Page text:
Seared to Perfection

Simple but satisfying, seared scallops make for a fantastic fall meal. Flavorful and filling, a good dish of seared scallops is a great way to enjoy a relaxing dinner. Don’t wait until you go to a restaurant to eat seared scallops. Here are some tips for the perfect at-home meal.



Wet scallops are soaked in preservative solutions and when cooked they don’t brown too well. Your best bet is to select dry scallops, which are not treated with chemicals. Dry scallops also have better (sweeter) flavor.

When you are ready to cook, make sure to pat the outside dry with a paper towel and have them sit for about 8-10 minutes. This helps avoid steaming the scallops when cooking.


Choosing the correct oil is important. Use a high smoke-point oil (such as avocado oil, canola). This will help prevent a quick burn of the oil.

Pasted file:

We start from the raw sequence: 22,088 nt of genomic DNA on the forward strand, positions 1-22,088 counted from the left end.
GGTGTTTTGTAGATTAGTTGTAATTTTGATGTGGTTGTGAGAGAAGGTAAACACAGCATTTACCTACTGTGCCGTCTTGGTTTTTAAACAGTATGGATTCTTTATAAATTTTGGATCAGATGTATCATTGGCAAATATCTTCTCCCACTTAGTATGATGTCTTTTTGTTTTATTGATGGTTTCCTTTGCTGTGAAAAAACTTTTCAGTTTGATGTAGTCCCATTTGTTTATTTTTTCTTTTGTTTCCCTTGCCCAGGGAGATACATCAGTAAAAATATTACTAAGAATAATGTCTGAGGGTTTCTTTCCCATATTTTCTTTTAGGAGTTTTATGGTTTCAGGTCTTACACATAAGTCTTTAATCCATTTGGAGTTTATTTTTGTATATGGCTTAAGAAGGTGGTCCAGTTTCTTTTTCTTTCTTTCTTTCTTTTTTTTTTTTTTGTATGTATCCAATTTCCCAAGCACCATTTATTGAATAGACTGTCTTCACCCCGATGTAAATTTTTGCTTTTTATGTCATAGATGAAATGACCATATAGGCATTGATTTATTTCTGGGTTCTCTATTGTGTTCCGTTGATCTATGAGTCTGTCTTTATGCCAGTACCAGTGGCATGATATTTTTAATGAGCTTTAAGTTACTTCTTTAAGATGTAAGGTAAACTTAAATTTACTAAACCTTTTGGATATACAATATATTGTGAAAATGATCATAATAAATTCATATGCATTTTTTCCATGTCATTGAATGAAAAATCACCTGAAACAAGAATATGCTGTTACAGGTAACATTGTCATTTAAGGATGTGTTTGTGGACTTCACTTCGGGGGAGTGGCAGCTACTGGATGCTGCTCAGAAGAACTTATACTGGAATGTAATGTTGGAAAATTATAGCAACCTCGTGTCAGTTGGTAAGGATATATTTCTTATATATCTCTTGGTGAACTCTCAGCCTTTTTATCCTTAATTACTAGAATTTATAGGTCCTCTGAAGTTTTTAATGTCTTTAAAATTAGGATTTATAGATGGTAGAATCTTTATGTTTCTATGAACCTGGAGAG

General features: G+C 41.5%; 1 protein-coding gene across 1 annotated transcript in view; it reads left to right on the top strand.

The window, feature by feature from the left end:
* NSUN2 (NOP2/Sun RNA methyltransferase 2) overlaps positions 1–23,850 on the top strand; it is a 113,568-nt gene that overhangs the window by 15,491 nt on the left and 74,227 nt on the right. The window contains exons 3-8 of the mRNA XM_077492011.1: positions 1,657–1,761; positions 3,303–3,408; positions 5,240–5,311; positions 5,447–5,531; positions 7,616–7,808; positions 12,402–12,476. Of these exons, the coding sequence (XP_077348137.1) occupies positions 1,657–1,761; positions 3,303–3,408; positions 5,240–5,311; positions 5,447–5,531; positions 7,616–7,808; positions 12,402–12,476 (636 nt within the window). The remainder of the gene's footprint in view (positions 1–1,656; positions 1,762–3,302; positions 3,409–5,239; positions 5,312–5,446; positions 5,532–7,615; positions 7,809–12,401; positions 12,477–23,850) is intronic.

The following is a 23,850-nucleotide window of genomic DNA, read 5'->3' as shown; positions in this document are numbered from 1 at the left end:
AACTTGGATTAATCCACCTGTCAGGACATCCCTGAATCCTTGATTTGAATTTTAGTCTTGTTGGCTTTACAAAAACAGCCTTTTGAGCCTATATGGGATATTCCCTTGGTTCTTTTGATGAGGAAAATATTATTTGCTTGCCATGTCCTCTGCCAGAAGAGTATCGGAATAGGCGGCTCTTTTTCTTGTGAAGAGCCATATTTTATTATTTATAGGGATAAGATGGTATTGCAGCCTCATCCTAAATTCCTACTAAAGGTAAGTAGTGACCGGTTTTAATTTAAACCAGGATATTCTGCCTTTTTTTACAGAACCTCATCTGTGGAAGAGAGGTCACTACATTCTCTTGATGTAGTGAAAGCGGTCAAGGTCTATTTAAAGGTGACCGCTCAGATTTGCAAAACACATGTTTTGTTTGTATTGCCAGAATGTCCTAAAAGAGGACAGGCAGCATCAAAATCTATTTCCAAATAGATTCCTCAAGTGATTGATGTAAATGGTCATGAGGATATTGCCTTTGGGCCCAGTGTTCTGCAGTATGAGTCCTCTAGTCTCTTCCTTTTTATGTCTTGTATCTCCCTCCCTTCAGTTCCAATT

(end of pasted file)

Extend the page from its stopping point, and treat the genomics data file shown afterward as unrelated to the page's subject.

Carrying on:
The best skillet is a cast-iron pan, which helps retain heat and will ensure the scallops cook fast but don’t steam. Cast-iron pans will keep the scallops juicy. When you put the scallops in the pan, pay attention to spacing. Keep them apart to prevent steaming.

Season with salt and pepper.


Scallops cook fast. Sear one side for two minutes then flip to season the other side. They will be ready to flip when they are brown and crispy on the bottom. You can add butter for flavor.


Once they are done, serve immediately. Scallops are best when they are hot and right out of the pan. Be sure to take the scallops out of your cast-iron pan and place on another dish because the pan will retain heat and keep cooking the scallops.


Scallops are best served fresh, but they are good for a couple of leftovers. You are fine with keeping scallops in the refrigerator for two to three days. Wrap the scallops in aluminum foil for airtight storage.

When reheating scallops, heat until they are warm; be careful not to overheat. In a pan, cook on low to medium heat. Flip the scallops after a minute or two. The ideal temperature is 140 degrees.